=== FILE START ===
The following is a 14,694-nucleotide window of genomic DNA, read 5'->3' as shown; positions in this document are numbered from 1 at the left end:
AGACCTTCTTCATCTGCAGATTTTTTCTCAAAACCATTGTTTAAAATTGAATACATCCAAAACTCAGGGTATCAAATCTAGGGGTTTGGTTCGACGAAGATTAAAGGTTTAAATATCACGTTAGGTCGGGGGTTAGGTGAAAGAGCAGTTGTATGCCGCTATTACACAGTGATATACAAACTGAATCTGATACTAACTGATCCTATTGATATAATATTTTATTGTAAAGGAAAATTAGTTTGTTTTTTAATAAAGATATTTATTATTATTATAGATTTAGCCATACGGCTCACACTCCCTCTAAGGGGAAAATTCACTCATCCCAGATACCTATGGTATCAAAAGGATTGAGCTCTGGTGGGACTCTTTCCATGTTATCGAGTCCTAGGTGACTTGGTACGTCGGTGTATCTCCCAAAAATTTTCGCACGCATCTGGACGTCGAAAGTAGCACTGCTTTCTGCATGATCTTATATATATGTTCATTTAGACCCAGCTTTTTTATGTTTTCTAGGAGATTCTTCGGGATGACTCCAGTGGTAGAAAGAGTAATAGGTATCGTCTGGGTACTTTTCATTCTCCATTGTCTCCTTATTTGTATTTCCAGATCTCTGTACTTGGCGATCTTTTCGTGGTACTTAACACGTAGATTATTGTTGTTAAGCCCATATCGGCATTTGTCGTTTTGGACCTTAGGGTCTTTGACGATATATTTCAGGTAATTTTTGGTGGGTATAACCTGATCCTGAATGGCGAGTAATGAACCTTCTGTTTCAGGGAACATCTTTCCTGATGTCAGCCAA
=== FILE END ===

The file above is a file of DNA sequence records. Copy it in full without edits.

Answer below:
The following is a 14,694-nucleotide window of genomic DNA, read 5'->3' as shown; positions in this document are numbered from 1 at the left end:
AGACCTTCTTCATCTGCAGATTTTTTCTCAAAACCATTGTTTAAAATTGAATACATCCAAAACTCAGGGTATCAAATCTAGGGGTTTGGTTCGACGAAGATTAAAGGTTTAAATATCACGTTAGGTCGGGGGTTAGGTGAAAGAGCAGTTGTATGCCGCTATTACACAGTGATATACAAACTGAATCTGATACTAACTGATCCTATTGATATAATATTTTATTGTAAAGGAAAATTAGTTTGTTTTTTAATAAAGATATTTATTATTATTATAGATTTAGCCATACGGCTCACACTCCCTCTAAGGGGAAAATTCACTCATCCCAGATACCTATGGTATCAAAAGGATTGAGCTCTGGTGGGACTCTTTCCATGTTATCGAGTCCTAGGTGACTTGGTACGTCGGTGTATCTCCCAAAAATTTTCGCACGCATCTGGACGTCGAAAGTAGCACTGCTTTCTGCATGATCTTATATATATGTTCATTTAGACCCAGCTTTTTTATGTTTTCTAGGAGATTCTTCGGGATGACTCCAGTGGTAGAAAGAGTAATAGGTATCGTCTGGGTACTTTTCATTCTCCATTGTCTCCTTATTTGTATTTCCAGATCTCTGTACTTGGCGATCTTTTCGTGGTACTTAACACGTAGATTATTGTTGTTAAGCCCATATCGGCATTTGTCGTTTTGGACCTTAGGGTCTTTGACGATATATTTCAGGTAATTTTTGGTGGGTATAACCTGATCCTGAATGGCGAGTAATGAACCTTCTGTTTCAGGGAACATCTTTCCTGATGTCAGCCAA